Go For Gold 

 Stories 

Go For Gold Stories

Steven's Story

Steven was diagnosed with MS in 1996, after he began experiencing fatigue, numbness, loss of fine motor skills, and difficultly walking.

Within a year, Steven’s health had deteriorated so badly he was forced to give up work.

But he didn’t give up on life.

Steven’s dream was to participate in road cycling with his son. In 2009, he surprised himself by completing our MS Melbourne Summer Cycle event.

The following year, Steven decided to apply for one of our Go for Gold Scholarships, which are funded by money raised by you in the MS Mega Swim, Badminton, Squash & Racquetball events.

Thanks to kind people like you, Steven won a scholarship – and it changed his life.

“The quality of my life has improved out of sight”

Steven used his scholarship to buy a new bike and cycling equipment. Now he rides 250kms a week, which has had a huge impact on his MS. As he told us:

“My legs are strong, which has meant that I can stand and walk well, although a bit slow.”

And when we asked him if he had a message for you, he said simply:

“The gift you give by participating and fundraising in the MS Mega Swim, Badminton, Squash & Racquetball events will change someone’s life.”

Kate's Story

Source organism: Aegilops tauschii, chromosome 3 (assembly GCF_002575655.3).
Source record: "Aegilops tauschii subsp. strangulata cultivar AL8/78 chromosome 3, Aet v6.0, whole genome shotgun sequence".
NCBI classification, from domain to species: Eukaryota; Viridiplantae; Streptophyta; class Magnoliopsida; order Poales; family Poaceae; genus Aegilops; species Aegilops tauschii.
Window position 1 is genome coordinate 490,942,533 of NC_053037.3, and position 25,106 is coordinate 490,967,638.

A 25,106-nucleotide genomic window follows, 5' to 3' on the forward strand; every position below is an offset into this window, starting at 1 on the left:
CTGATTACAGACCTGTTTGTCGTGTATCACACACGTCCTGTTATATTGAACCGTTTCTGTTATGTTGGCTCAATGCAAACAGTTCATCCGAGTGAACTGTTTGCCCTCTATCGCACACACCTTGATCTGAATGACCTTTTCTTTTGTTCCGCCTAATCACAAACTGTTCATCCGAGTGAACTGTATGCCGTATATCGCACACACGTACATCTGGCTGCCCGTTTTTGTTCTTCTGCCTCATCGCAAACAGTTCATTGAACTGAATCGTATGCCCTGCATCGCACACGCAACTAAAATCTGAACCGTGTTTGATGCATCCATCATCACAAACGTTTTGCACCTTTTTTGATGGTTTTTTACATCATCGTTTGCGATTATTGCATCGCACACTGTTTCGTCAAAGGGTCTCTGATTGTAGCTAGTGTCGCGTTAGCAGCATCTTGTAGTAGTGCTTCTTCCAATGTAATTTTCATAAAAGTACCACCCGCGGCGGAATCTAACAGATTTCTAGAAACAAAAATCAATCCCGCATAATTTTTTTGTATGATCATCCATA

“You are giving people with MS a very special gift” – Kate

When you take part in a MS Mega Swim, Badminton, Squash & Racquetball event you’ll be participating to help people with MS live the lives they want. People like Kate.

Kate was just 25 when she started experiencing her first MS symptoms. She’s been in and out of hospital, and battles chronic fatigue, pain and numbness every day. But she’s determined not to let MS hold her back.

And in 2017 – thanks to wonderful people like you – Kate was awarded one of our ‘Go for Gold’ Scholarships to become a certified Yoga Teacher.

These scholarships are funded by money raised from our MS Mega Swim, Badminton and Squash & Racquetball events. As Kate told me:

“The scholarship will change my life. When I accepted it, I was overcome with emotion looking out at the people who’d participated in the MS Mega Swim, Badminton and Squash & Racquetball events to help make my dream come true.”

Graham's Story

The sun shines when you least expect it - but it does shine.

When I was diagnosed with MS 30 years ago, it was like being hit by a black cloud. Since then, I’ve been enjoying time with family and friends, eating well, and keeping fit. Unfortunately, walking has become more difficult in the last few years and I now rely heavily on a walking stick to help me get around when out of my home.

In 2019, I was a lucky recipient of a MS Go for Gold grant and purchased an electric tricycle with the funds. It has seriously changed my life in such a positive way. This electric tricycle has given me the ability to get out and about on all of the cycleways in my area - like I used to be able to only a few years ago. I feel like a bird with wings again when cruising about on my new wheels. Even my beautiful dog gets to come out for a walk and I’m sure you know how much dogs like going for walks.